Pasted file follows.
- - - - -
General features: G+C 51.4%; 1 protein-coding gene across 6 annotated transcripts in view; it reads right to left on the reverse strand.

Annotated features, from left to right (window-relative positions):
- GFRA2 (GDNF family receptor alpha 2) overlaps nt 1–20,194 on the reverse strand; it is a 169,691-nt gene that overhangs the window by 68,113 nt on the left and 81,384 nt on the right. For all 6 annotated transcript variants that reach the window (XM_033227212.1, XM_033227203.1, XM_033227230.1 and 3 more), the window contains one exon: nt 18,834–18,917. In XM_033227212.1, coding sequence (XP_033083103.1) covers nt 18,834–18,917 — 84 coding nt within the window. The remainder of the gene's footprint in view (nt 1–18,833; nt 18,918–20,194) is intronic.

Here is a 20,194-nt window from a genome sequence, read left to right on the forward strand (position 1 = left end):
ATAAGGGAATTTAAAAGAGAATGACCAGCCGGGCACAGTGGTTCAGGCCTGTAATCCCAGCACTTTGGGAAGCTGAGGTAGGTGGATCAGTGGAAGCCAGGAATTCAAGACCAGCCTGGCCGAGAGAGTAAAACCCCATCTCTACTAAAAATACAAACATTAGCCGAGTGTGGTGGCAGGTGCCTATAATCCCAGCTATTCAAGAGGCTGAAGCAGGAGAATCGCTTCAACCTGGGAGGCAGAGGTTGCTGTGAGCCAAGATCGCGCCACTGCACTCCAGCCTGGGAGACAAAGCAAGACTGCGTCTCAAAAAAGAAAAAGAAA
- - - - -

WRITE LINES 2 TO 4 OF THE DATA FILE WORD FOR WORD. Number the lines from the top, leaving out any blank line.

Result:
Annotated features, from left to right (window-relative positions):
- GFRA2 (GDNF family receptor alpha 2) overlaps nt 1–20,194 on the reverse strand; it is a 169,691-nt gene that overhangs the window by 68,113 nt on the left and 81,384 nt on the right. For all 6 annotated transcript variants that reach the window (XM_033227212.1, XM_033227203.1, XM_033227230.1 and 3 more), the window contains one exon: nt 18,834–18,917. In XM_033227212.1, coding sequence (XP_033083103.1) covers nt 18,834–18,917 — 84 coding nt within the window. The remainder of the gene's footprint in view (nt 1–18,833; nt 18,918–20,194) is intronic.

Here is a 20,194-nt window from a genome sequence, read left to right on the forward strand (position 1 = left end):